Using Crowd Control Signs to Save Your Business Time & MoneyArticle published on Aug 13, 2018
Why Your Business Needs Crowd Control Signs
For many business owners, crowd control signs are an afterthought.
Once you’ve spent money buying stanchions, barricades, and barriers, and everything else you need to run your business, purchasing directional signs can feel like an unnecessary cost.
After all, you set up a well-organized queue and placed a bathroom sign outside the restroom. Your customers know how to stand in a line and find a bathroom, why do you need to buy additional signs that tell them what they should already know how to do?
Well, for one, it probably isn’t as clear to your customers where the line for your checkout queue starts. And just because you know the bathrooms are near the back of the stadium, that doesn’t mean people will automatically know how to go there.
Your customers and visitors should never be left guessing where to go next because confused customers hurt your bottom line. Studies have shown that things like waiting in line or confusion about how to enter a line significantly decrease customer satisfaction scores.
And when customers are unhappy, they’ll choose another airline, shop at a different bookstore, pick a different movie theatre, or get their coffee down the block.
Directional signs - exit signs, bathroom directions, queue entrance signs - help funnel people from point A to point B.
Not only that, but directional signs cut down on business costs. Rather than having your employee spend valuable time answering the question, “Where’s the checkout?” 30 times a day, that person is free to complete more useful tasks.
Between clearing up the confusion, making sure your customers stay happy, and saving your business money, using crowd control signs is a no-brainer.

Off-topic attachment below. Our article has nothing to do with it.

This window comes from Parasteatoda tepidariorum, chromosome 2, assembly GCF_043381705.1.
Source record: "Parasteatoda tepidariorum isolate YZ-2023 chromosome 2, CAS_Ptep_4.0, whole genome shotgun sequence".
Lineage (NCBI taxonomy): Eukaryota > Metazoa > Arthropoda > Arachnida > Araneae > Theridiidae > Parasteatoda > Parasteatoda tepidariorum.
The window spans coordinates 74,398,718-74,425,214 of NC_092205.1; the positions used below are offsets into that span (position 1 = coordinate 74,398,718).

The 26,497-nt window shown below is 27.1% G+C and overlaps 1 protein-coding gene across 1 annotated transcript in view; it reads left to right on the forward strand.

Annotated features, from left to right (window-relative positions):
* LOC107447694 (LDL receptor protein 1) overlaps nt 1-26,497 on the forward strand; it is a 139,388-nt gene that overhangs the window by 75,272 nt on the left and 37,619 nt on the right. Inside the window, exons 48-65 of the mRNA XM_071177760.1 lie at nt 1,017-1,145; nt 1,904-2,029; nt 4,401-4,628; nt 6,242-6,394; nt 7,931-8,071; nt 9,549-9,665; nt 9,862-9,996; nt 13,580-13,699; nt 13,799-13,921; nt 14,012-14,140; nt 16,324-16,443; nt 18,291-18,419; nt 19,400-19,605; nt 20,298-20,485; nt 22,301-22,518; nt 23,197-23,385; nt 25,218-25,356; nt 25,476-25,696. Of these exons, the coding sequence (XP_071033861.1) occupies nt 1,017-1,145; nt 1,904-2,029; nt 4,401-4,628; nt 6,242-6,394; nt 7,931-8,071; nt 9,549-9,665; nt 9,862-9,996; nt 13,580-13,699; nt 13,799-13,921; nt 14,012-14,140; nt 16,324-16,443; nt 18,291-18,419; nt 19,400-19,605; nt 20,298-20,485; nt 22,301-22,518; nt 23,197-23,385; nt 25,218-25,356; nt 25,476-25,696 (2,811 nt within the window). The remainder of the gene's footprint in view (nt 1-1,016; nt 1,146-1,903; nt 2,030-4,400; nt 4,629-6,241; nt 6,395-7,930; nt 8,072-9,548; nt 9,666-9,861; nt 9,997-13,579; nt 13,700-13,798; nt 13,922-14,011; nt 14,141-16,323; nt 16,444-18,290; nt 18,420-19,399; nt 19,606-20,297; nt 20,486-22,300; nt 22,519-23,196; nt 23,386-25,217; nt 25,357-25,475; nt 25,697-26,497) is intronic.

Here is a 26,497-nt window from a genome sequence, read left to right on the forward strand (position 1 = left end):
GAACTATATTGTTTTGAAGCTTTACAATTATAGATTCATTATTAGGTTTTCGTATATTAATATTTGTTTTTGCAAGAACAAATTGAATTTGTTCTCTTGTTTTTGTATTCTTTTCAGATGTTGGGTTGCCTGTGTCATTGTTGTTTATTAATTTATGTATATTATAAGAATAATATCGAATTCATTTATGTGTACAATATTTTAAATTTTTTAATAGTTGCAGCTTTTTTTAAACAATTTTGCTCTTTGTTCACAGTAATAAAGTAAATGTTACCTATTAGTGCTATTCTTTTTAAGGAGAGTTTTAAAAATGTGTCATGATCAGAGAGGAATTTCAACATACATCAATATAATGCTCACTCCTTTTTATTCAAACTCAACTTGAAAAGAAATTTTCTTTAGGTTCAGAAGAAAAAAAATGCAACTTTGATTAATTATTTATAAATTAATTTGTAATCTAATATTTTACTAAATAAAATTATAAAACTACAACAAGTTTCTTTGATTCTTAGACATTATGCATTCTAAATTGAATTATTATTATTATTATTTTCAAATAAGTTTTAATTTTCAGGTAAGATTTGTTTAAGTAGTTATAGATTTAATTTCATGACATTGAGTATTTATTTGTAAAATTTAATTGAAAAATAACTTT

Here is everything you need to know about which types of crowd control signs you need and how you can use them to run a better business.
Directional Signs: The Basics
It’s not enough to buy a couple of signs and place them randomly around your stadium, government building, or retail store. Knowing where to place your signs and what types are the keys to effective crowd control.
1. Think about sightlines
When we think about signs, typically we think of billboards, large food menus, or highway signs. All of these are signs that make us look up to get the information we need.
Directional signs, on the other hand, should never be placed overhead.
Place crowd control signs at eye level where people don’t have to work to see them.
When someone is looking for a sign that tells them where to go, they’re already confused about what to do next. If that person has to spend the time to figure out where the sign is that tells them the information they need, their stress level will increase, leading to poor customer satisfaction.
Queue entrance signs, signs in a hospital directing people to a particular ward, or restroom signs in any facility should be placed at eye level.
2. Don’t overdo it
Even though it might seem like a good idea to outfit your signs with fancy colors, graphics, logos, and flashing lights, resist the urge.
People tune out distractions, and that’s what excessive colors, fancy fonts, and needless graphics look like.
Keep your directional signs simple with standard colors - red, green, yellow, orange - and use simple fonts with all capital letters.
3. Be bright!
Just because you’re keeping your sign’s designs simple, it doesn’t mean you should use muted colors.
Boldly colored signs grab people’s attention and are easy to find. Make sure your signs are in contrasting colors to the rest of your business so that they stand out.
4. One sign is never enough
In a large airport, one sign ten feet from the bathroom outside gate 42 isn’t going to help someone standing near gate 13 figure out where to go.
The larger your space, the more directional signs you’ll need. In big open spaces, plan to place a sign at least every 30 feet. In spaces where you’re directing people around corners or going up and down stairs, you’ll need more signs spaced closer together.